Morsi’s decree is a reversal of the Scaf decision to dissolve parliament, not the SCC ruling that deemed it invalid, said El-Essawy. “He reversed the Scaf decision, using the same executive powers they had. He has not reversed the court ruling which he respects and that’s why a new parliament will be elected after the constitution,” he said.

The Egyptian Parliament reconvened for five minutes on Tuesday for just one vote:

The parliamentary speaker, Saad el-Katatny, convened a session of the lower house on Tuesday morning but it lasted only five minutes, during which time he stressed that parliament had the utmost respect for the law, and would do nothing to subvert it. MPs then voted that parliament would refer the matter of its ability to convene to the court of cassation in Cairo, and would not assemble until a judgment had been given.

As the drama was being played out, demonstrators against the dissolution of parliament gathered in Tahrir Square. Meanwhile, anti-parliament protesters congregated on the other side of town in the eastern district of Nasr City to voice their objection to its return.

Tuesday’s assembly was boycotted by a sizable number of liberal MPs while an independent MP, Mustafa Bakri, had already announced his formal resignation from parliament due to its unconstitutionality.

Then just hours after the chamber’s brief session, the Supreme Constitutional Court stepped in

“The Supreme Court has once again reiterated that the parliament is dissolved,” our correspondent said. “It’s the third decsion by them saying that Morsi’s decison to reinstate the parliament was illegal. They cannot say it in any more certain terms than that.”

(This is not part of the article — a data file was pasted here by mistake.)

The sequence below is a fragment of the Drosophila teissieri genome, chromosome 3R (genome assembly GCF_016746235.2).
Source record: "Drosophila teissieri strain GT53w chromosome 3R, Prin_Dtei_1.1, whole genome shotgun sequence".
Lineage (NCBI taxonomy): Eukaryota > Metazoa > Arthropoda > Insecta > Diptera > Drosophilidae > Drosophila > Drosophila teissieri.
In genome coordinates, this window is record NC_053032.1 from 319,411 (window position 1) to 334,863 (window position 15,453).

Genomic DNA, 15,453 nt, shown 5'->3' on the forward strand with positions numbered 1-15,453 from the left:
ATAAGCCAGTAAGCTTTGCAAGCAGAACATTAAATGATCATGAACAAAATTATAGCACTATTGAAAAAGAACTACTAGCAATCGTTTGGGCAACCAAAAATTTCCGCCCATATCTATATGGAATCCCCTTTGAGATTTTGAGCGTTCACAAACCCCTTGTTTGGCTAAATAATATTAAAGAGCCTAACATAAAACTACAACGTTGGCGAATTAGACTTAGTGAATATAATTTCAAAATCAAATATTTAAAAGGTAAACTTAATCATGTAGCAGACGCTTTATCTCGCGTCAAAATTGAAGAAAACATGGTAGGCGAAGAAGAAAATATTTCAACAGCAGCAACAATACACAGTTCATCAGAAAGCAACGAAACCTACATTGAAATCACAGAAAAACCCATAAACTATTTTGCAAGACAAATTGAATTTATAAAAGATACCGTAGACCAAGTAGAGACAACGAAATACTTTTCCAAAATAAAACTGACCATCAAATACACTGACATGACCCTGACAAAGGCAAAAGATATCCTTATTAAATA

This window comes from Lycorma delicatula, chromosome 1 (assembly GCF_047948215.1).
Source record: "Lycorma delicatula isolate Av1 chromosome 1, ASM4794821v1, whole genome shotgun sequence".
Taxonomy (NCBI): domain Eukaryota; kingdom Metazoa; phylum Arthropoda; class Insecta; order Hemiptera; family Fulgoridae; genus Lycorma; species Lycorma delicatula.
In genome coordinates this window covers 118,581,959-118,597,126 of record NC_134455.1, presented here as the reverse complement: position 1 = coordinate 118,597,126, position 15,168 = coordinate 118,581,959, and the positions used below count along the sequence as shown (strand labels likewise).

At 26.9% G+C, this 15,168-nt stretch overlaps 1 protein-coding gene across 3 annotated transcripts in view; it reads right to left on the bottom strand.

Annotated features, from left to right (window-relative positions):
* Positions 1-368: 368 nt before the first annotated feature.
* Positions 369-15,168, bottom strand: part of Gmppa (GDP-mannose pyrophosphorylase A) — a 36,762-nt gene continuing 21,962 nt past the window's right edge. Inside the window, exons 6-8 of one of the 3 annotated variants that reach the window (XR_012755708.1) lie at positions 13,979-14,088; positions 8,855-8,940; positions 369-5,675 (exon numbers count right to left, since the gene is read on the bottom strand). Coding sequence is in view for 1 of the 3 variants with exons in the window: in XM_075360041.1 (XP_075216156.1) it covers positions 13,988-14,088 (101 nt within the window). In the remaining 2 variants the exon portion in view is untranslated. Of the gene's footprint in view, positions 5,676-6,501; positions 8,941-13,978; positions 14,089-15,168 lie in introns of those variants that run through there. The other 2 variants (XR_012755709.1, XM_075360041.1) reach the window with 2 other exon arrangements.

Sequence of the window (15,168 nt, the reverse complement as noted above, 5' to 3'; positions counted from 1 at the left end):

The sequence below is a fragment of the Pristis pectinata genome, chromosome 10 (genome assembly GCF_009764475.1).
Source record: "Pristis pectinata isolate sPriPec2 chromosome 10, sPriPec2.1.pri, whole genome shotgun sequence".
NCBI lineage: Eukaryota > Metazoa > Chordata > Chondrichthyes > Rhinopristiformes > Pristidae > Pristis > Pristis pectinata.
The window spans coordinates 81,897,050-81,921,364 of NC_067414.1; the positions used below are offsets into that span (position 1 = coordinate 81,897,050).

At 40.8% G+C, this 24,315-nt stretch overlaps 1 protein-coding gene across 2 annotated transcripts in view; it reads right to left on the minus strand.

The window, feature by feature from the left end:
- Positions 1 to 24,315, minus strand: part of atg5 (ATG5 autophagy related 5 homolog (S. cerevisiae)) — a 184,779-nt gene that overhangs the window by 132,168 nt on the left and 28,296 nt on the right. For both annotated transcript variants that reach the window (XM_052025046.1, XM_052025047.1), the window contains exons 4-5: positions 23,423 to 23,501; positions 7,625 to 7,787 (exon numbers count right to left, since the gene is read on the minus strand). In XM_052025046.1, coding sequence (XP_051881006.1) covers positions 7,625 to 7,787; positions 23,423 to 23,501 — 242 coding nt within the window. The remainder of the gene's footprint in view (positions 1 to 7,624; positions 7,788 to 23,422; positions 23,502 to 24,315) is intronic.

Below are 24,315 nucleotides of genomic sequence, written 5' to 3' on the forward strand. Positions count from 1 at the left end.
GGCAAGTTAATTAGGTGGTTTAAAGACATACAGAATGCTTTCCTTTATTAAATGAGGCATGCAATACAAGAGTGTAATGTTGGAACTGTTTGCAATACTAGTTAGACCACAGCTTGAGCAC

“They’re saying that the parliament sessions cannot continue, which would mean legislative powers would stay in the hands of the armed forces – in this power struggle between the military and the president.” [..]

Lawyers representing Morsi criticised the court’s latest decision and said Tuesday’s ruling was a political move that would further complicate the crisis.

“This ruling is null and void,” lawyer Abdel Moneim Abdel Maqsud told reporters while another member of the team, Mamduh Ismail, called it a “political decision”. [..]

Morsi’s decree was hailed by those who want to see the army return to barracks, but it was criticised by those who fear an Islamist monopolisation of power as a “constitutional coup”.

As noted in an editorial in the Los Angeles Times, this is just the first of many confrontations between Morsi and the military:

In reconvening the People’s Assembly, Morsi insisted that he wasn’t flouting the decision of the court but rather reversing an executive action taken by the military council in the absence of a civilian president. Indeed, the overarching issue in this dispute is whether the armed forces are prepared to yield power to the elected representatives of the Egyptian people. [..]